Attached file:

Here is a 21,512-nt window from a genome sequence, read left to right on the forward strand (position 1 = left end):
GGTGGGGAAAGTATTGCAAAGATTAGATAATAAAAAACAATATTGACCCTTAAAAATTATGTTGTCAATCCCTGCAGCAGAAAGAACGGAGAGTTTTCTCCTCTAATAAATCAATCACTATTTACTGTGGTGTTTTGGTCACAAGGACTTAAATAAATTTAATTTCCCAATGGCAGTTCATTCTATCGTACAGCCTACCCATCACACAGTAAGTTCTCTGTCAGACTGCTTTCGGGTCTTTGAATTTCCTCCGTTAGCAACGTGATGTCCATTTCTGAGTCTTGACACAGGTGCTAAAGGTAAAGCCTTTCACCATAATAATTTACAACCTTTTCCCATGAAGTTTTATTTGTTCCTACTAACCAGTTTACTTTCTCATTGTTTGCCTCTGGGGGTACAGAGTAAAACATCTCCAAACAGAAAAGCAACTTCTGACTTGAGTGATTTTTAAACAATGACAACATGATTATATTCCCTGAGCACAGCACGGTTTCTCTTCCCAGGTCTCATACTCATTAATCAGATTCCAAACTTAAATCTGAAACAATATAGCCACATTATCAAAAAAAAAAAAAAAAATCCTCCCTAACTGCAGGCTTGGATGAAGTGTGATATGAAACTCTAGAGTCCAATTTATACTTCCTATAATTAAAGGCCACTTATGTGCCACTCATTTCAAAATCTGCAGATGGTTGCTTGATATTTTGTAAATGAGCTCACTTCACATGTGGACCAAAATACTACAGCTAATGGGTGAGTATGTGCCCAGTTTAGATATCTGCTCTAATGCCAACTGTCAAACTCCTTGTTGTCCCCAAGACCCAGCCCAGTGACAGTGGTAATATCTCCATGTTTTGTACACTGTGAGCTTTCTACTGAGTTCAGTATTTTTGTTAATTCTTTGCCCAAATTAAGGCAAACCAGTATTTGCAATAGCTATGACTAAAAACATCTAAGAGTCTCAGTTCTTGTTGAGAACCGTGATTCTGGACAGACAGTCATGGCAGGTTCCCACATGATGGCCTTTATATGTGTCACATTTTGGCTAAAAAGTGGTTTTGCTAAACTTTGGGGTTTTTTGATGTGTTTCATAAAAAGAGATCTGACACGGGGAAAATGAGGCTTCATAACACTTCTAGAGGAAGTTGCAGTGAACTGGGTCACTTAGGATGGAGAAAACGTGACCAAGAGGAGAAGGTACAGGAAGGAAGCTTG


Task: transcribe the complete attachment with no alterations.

Here is a 21,512-nt window from a genome sequence, read left to right on the forward strand (position 1 = left end):
GGTGGGGAAAGTATTGCAAAGATTAGATAATAAAAAACAATATTGACCCTTAAAAATTATGTTGTCAATCCCTGCAGCAGAAAGAACGGAGAGTTTTCTCCTCTAATAAATCAATCACTATTTACTGTGGTGTTTTGGTCACAAGGACTTAAATAAATTTAATTTCCCAATGGCAGTTCATTCTATCGTACAGCCTACCCATCACACAGTAAGTTCTCTGTCAGACTGCTTTCGGGTCTTTGAATTTCCTCCGTTAGCAACGTGATGTCCATTTCTGAGTCTTGACACAGGTGCTAAAGGTAAAGCCTTTCACCATAATAATTTACAACCTTTTCCCATGAAGTTTTATTTGTTCCTACTAACCAGTTTACTTTCTCATTGTTTGCCTCTGGGGGTACAGAGTAAAACATCTCCAAACAGAAAAGCAACTTCTGACTTGAGTGATTTTTAAACAATGACAACATGATTATATTCCCTGAGCACAGCACGGTTTCTCTTCCCAGGTCTCATACTCATTAATCAGATTCCAAACTTAAATCTGAAACAATATAGCCACATTATCAAAAAAAAAAAAAAAAATCCTCCCTAACTGCAGGCTTGGATGAAGTGTGATATGAAACTCTAGAGTCCAATTTATACTTCCTATAATTAAAGGCCACTTATGTGCCACTCATTTCAAAATCTGCAGATGGTTGCTTGATATTTTGTAAATGAGCTCACTTCACATGTGGACCAAAATACTACAGCTAATGGGTGAGTATGTGCCCAGTTTAGATATCTGCTCTAATGCCAACTGTCAAACTCCTTGTTGTCCCCAAGACCCAGCCCAGTGACAGTGGTAATATCTCCATGTTTTGTACACTGTGAGCTTTCTACTGAGTTCAGTATTTTTGTTAATTCTTTGCCCAAATTAAGGCAAACCAGTATTTGCAATAGCTATGACTAAAAACATCTAAGAGTCTCAGTTCTTGTTGAGAACCGTGATTCTGGACAGACAGTCATGGCAGGTTCCCACATGATGGCCTTTATATGTGTCACATTTTGGCTAAAAAGTGGTTTTGCTAAACTTTGGGGTTTTTTGATGTGTTTCATAAAAAGAGATCTGACACGGGGAAAATGAGGCTTCATAACACTTCTAGAGGAAGTTGCAGTGAACTGGGTCACTTAGGATGGAGAAAACGTGACCAAGAGGAGAAGGTACAGGAAGGAAGCTTG